Topics: Hospital Readmissions, Tawnya Bosko, Readmissions Reduction, HRRP, Tina Pike, Hospital Readmissions Reduction Program

CMS Issues FY 2016 IPPS Final Rule: Signals Continued Transition to Value-Based Reimbursement

Posted by Matthew Smith on Aug 3, 2015 3:07:54 PM

By Tawnya Bosko, DHA, MS, MHA, MSHL, Vice President, The Camden Group

value-based reimbursementsOn July 31, CMS issued the FY 2016 Inpatient Prospective Payment System (“IPPS”) final rule, which will take effect October 1, 2015. The final rule includes a payment update of 0.9 percent, a slight decrease from the proposed increase of 1.1 percent.

This 0.9 percent update applies to those acute care hospitals that participate in the inpatient quality reporting (“IQR”) program and are meaningful users of a certified electronic health record (“EHR”). The actual market basket update is 2.4 percent but is adjusted by the factors in Table 1:

 


 Table 1: FY 2016 IPPS Final Rule Payment Update

Market Basket Update 2.4%
Less Multi-Factor Productivity -.5%
Less ACA Mandated -.2%
Less Documentation and Coding Recoupment -.8%
TOTAL IMPACT 0.9%

The final rule also impacts disproportionate share hospital (“DSH”) payments in that the 75 percent of what otherwise would have been paid to hospitals based on their relative share of the total amount of uncompensated care is being adjusted to approximately 63.69 percent of the amount to reflect changes in the percentage of individuals that are uninsured and additional statutory adjustments. Ultimately, CMS projects this impact to be a downward payment adjustment of approximately 1 percent as compared to the Medicare DSH payments and uncompensated care payments distributed in FY 2015.

Hospitals that do not participate in IQR are subject to a penalty of 25 percent of the market basket update and those that are not meaningful users of a certified EHR are subject to a penalty of 50 percent of the market basket update. Additionally, the FY 2016 IPPS final rule updates and continues penalties for Readmissions, Hospital Acquired Conditions (“HACs”), and bonuses or penalties for hospital-Valued Based Purchasing (“VBP”).

  • Readmissions: While no changes were made to the current or planned readmission measures (see table 2) in the FY 2016 IPPS final rule, the pneumonia readmission measure has been refined to expand the measure cohort for FY 2017 and subsequent years. The modified version will include patients with a principal discharge diagnosis of pneumonia or aspiration pneumonia and with a principal diagnosis of sepsis with a secondary diagnosis of pneumonia. Patients with a principal discharge diagnosis of respiratory failure or severe sepsis are not included as had been previously proposed.

Table 2: Current and Planned Readmissions Measures

Fiscal Year Readmissions Measures Maximum Penalty
2013 Acute Myocardial Infarction, Heart Failure, and Pneumonia 1%
2014 Same as FY 2013 2%
2015 FY 2014 Measures plus: 1) Hip/Knee Replacement and 2) COPD 3%
2016 Same as FY 2015 3%
2017 FY 2015 Measures plus: Coronary Artery Bypass Graft ("CABG") 3%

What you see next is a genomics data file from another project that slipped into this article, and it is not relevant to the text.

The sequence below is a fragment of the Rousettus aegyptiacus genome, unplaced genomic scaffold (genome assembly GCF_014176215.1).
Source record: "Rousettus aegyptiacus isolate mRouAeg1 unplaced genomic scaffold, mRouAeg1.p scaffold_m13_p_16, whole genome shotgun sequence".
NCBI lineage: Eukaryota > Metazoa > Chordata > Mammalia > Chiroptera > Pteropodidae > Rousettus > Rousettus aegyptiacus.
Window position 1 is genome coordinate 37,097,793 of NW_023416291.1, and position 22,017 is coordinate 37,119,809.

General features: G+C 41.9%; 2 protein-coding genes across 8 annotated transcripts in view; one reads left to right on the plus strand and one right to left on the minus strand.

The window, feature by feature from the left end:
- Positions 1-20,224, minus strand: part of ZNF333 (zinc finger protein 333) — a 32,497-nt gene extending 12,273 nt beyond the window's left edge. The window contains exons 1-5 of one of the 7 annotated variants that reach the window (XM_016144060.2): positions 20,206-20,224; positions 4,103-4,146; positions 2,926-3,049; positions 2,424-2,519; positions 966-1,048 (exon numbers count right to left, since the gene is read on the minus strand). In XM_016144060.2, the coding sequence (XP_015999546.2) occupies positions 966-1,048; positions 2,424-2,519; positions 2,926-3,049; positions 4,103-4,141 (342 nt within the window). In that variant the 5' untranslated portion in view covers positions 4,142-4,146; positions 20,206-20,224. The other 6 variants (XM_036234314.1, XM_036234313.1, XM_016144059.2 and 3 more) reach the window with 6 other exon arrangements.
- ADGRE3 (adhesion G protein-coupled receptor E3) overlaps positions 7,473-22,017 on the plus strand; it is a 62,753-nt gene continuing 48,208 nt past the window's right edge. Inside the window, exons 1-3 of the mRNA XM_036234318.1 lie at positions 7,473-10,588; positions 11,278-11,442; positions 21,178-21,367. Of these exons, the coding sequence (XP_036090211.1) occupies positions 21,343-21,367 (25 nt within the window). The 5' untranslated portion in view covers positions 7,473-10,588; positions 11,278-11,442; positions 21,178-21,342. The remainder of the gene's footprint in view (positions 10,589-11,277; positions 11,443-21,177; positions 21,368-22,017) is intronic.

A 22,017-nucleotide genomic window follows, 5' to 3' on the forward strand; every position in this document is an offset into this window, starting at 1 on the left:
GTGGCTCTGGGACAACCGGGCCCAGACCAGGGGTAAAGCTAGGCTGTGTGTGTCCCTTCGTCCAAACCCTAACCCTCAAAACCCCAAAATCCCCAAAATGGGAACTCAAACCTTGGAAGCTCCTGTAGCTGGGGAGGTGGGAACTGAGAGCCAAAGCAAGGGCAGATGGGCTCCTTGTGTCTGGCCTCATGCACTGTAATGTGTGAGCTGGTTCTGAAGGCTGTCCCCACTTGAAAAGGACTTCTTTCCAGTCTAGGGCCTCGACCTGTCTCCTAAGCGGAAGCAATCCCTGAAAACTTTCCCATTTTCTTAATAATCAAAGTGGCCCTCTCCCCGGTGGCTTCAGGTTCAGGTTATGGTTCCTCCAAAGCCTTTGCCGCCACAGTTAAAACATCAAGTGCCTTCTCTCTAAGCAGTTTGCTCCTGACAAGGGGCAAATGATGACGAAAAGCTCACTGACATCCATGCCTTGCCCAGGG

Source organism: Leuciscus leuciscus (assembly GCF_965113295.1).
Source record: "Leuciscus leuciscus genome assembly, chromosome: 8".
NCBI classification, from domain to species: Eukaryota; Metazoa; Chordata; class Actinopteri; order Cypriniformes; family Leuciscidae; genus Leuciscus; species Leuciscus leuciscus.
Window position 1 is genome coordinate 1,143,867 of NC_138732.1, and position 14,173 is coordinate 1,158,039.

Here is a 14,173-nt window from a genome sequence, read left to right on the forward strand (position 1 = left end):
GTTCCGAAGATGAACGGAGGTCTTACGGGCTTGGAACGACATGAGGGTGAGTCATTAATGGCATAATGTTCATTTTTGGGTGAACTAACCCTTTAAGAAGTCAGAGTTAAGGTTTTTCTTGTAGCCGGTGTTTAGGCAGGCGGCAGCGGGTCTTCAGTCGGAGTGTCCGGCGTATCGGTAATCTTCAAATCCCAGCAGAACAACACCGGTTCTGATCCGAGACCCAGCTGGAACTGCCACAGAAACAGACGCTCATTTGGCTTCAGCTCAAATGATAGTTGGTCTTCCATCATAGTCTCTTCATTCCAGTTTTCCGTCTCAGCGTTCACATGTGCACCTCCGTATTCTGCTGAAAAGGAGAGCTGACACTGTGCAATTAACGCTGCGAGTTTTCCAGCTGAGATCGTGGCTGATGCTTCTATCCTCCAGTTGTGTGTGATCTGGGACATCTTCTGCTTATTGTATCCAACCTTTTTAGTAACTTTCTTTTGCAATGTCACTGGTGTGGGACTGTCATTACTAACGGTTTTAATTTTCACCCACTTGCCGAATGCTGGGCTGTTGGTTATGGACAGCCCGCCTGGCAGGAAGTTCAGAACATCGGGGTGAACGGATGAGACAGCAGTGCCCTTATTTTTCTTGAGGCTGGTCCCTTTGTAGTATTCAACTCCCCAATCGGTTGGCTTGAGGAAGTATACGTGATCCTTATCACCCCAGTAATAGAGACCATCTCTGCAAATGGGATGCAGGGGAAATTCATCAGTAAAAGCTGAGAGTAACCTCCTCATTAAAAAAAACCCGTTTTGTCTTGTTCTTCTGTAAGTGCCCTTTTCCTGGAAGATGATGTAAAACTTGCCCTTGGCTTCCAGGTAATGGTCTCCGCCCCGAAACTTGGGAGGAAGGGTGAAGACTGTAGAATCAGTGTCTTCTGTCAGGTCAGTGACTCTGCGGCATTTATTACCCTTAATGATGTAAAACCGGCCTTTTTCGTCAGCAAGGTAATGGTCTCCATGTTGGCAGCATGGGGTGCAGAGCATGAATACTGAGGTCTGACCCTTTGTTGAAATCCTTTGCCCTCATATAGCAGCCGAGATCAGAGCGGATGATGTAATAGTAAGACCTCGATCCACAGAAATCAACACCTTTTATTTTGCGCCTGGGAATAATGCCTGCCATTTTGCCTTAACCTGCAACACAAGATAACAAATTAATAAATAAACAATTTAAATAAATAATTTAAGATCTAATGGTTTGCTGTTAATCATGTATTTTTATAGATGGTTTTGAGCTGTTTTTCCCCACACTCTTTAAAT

• HACs: The 1 percent payment reduction will continue to apply to those hospitals that rank in the top quartile relative to the national average of all applicable hospitals for HACs. The FY 2016 IPPS final rule changes the HAC program in several ways. First, it expands the population covered by the central line-associated bloodstream infection (“CLABSI”) and catheter-associated urinary tract infection (“CAUTI”) measures to include patients in select non-intensive care units, including pediatric and adult medical wards, surgical wards, and medical/surgical wards locations beginning in FY 2018. It also changes the relative contribution of each measure within domain 2 and the domain weighting of the total HAC score, which could impact the mix of hospitals receiving the HAC penalty.
  • VBP: In the final rule, the program has been expanded to include additional measures. Specifically, the rule adds a care coordination measure beginning with the FY 2018 program year and a 30-day mortality measure for chronic obstructive pulmonary disease beginning with the FY 2021 program year. Additionally, the rule signals future policy changes that will affect certain National Health Safety Network measures beginning with the FY 2019 program year.

Further, CMS has added seven new measures for the IQR: three new claims-based measures and one structural measure for the FY 2018 payment determination and subsequent years; and three new claims-based measures for the FY 2019 payment determination and subsequent years.

While acute care hospitals are continuing to see limited increases in reimbursement and an increasing focus on reimbursement tied to value and quality based metrics, long-term care hospitals were more drastically impacted by the FY 2016 IPPS final rule with a projected negative payment update of -4.6 percent.

CMS was clear in its final rule that it is committed to increasingly shifting Medicare payments from volume to value. When we discuss “value” in healthcare, we typically mean the quality of healthcare received per dollar spent on achieving that outcome. In essence, hospitals’ focus needs to be on providing the highest quality healthcare at the lowest relative price. Government and commercial payers alike are signaling the decline of per unit reimbursement. All hospital leaders should be taking the necessary steps now to understand and improve quality, understand and decrease the cost of care, both while managing in a blended reimbursement environment. Future success depends on actions taken now.